Access is the term we use for our modern slavery accommodation and outreach services. Causeway runs fifteen safe houses for men, women and families who have escaped modern slavery, as well as outreach services for survivors living in the community.
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When I came to the safe house I was so ashamed, but the advocates showed me so much love, and care and compassion. The safe house became my family.

Access Service User

Everybody deserves to feel safe in their homes, and for many of the people arriving into our service, our safe houses will be the first time they have felt safe in a long time. When people arrive at Causeway, they are assigned an advocate, and are provided with their own bedroom, new bedding, toiletries, clothes and a mobile phone.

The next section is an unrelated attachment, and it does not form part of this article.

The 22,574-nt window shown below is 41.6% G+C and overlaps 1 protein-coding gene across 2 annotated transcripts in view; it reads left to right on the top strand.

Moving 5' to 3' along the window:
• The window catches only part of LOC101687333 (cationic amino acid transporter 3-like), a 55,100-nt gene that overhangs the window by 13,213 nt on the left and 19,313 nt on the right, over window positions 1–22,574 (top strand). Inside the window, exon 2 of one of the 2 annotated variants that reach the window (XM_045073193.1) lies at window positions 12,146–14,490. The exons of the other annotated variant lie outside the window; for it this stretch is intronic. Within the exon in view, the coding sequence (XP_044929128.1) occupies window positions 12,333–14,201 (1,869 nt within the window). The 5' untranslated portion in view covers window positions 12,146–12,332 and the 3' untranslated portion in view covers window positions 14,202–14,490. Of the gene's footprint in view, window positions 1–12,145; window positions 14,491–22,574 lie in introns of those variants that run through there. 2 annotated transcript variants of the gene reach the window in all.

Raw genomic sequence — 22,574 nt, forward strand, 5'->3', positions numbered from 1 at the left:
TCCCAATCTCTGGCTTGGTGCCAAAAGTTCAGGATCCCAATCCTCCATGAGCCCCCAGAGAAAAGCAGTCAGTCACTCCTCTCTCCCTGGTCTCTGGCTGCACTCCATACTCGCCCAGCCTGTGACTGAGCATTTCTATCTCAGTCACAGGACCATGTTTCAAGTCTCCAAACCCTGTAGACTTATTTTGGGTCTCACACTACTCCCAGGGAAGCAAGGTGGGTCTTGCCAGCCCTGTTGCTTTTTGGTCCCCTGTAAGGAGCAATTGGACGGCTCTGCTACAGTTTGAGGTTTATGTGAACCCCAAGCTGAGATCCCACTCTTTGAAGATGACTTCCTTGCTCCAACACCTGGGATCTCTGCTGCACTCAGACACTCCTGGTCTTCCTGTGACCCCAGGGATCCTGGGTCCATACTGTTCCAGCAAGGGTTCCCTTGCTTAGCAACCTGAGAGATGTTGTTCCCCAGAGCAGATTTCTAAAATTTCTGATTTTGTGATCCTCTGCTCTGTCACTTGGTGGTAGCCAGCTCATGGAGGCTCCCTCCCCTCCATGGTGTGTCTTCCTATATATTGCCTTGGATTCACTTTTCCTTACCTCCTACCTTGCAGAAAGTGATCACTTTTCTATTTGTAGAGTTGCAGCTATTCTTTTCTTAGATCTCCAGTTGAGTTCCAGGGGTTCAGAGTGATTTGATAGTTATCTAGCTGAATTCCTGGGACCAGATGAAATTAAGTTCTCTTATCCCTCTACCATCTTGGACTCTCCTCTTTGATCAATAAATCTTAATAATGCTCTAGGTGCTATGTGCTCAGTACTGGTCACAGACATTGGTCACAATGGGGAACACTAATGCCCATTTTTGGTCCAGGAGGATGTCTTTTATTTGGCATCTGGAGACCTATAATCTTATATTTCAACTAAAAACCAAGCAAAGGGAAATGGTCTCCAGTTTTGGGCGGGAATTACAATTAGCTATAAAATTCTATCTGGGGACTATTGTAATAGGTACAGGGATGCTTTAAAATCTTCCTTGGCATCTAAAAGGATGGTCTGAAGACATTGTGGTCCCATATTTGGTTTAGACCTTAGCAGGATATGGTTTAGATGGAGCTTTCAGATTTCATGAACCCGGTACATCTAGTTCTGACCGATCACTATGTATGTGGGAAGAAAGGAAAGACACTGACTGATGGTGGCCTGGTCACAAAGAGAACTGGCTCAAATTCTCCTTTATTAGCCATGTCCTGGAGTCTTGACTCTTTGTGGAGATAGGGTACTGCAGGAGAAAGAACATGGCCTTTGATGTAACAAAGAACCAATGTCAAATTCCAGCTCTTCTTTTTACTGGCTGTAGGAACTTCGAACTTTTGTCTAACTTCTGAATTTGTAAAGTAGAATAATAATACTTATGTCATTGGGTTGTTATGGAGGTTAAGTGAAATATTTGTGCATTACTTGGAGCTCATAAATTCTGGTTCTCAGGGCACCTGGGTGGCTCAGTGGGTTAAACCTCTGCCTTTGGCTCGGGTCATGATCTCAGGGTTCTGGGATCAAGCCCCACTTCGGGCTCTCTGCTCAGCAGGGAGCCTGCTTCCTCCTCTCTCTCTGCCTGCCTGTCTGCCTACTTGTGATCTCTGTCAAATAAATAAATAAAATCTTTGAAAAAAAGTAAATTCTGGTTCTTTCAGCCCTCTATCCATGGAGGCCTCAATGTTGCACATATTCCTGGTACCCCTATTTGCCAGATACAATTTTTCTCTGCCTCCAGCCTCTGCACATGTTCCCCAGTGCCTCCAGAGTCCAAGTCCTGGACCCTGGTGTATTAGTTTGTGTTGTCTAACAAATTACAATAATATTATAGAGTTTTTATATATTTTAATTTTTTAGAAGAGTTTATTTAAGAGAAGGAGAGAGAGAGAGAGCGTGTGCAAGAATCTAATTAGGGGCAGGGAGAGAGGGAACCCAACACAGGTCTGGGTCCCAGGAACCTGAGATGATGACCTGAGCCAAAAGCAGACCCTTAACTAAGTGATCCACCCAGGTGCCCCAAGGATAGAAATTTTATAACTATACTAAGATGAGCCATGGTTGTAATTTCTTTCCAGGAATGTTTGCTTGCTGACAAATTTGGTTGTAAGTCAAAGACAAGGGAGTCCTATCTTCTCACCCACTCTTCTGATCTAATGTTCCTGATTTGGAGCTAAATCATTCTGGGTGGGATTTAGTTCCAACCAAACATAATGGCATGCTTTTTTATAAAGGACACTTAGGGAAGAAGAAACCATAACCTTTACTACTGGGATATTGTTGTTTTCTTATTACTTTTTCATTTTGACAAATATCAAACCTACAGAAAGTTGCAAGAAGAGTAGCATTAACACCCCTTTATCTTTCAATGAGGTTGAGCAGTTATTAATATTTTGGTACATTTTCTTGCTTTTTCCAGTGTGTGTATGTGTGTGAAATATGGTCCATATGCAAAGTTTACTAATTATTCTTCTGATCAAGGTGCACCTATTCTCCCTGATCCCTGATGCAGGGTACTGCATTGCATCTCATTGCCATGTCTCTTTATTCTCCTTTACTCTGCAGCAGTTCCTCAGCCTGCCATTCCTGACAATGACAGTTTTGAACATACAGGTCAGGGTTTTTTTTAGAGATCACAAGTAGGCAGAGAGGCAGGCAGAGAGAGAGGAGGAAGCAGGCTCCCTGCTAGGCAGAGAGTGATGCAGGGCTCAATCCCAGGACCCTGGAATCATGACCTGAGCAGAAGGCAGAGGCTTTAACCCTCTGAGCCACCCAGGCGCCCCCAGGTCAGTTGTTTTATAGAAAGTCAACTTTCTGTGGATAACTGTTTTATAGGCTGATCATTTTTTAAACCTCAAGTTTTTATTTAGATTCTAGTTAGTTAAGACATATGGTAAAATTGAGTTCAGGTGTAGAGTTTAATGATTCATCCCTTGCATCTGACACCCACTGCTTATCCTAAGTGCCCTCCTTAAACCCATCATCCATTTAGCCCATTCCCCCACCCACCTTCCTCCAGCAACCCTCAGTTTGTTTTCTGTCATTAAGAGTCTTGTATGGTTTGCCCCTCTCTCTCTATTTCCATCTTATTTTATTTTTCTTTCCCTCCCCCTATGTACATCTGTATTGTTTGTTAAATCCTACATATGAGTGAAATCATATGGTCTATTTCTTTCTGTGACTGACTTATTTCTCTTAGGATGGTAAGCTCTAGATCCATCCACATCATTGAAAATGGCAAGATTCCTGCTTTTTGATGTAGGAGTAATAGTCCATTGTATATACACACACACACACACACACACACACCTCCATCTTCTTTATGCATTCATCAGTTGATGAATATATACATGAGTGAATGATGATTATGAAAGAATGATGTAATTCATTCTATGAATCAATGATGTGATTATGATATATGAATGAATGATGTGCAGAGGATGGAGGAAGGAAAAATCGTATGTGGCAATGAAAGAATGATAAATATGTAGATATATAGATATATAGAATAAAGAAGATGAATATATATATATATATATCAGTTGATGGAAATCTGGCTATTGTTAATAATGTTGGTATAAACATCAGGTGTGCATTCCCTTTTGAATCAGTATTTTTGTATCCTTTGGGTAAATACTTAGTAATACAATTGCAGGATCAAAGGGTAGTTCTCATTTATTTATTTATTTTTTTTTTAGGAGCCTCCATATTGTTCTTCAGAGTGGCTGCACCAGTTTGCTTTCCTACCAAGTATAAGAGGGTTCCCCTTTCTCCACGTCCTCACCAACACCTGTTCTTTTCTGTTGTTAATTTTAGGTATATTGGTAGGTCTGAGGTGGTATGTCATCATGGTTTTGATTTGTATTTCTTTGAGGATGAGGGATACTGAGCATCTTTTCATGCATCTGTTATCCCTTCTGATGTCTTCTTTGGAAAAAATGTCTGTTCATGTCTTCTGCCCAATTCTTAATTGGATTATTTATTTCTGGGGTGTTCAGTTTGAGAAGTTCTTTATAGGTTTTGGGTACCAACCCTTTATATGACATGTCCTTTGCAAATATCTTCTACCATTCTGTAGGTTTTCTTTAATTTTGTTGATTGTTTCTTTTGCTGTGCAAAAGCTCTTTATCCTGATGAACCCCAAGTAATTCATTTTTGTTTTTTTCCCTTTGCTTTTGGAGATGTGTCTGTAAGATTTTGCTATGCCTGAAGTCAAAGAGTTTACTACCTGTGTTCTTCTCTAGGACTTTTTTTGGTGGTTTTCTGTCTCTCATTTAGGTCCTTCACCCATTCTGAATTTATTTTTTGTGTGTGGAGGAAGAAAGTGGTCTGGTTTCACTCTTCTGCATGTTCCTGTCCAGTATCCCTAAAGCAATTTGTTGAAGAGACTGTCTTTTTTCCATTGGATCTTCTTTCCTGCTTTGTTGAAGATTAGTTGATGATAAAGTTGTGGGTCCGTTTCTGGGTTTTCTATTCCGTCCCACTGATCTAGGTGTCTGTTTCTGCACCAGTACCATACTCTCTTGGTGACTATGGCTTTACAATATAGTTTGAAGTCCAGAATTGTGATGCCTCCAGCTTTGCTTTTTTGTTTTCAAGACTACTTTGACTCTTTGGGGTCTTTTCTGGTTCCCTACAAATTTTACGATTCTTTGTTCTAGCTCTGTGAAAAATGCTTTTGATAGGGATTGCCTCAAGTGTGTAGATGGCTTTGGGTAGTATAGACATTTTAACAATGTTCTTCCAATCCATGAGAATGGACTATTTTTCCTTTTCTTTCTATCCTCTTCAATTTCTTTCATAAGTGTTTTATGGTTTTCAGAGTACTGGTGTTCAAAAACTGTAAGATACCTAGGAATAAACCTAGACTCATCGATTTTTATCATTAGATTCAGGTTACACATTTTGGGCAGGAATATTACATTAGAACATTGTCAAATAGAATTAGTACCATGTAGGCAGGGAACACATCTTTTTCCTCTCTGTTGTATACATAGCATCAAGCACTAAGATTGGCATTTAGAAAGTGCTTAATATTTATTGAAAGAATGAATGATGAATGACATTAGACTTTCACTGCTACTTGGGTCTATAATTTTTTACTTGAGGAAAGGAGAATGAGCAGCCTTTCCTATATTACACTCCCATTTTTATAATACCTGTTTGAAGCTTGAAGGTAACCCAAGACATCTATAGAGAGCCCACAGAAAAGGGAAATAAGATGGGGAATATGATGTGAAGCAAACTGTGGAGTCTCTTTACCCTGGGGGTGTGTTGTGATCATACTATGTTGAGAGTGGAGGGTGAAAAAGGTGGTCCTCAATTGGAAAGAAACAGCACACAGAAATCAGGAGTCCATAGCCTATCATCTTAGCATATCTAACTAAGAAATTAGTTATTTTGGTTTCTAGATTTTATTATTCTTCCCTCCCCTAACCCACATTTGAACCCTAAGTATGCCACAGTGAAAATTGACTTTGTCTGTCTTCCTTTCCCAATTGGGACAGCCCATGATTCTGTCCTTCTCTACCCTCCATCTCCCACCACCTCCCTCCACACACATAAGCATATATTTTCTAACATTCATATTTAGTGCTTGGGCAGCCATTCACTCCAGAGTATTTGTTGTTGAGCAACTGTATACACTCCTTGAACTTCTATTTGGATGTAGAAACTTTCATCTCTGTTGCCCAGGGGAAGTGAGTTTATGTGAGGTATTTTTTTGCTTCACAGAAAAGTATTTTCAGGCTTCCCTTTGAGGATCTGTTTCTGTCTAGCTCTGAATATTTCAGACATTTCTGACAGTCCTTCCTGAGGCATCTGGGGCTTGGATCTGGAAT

Their advocate will visit them each day to help them access healthcare, counselling and other support – including financial, legal, and housing advice – and apply for education or work if they are eligible.

Our service users are encouraged to be as independent as possible during their stay at a safe house, and are supported to attend college courses, explore the local area, and take part in activities within the community. We also host games nights and cooking evenings to help build relationships.

When someone is deemed independent enough to leave the safe house, they are signposted to alternative housing, such as through the local authority, or via the asylum system.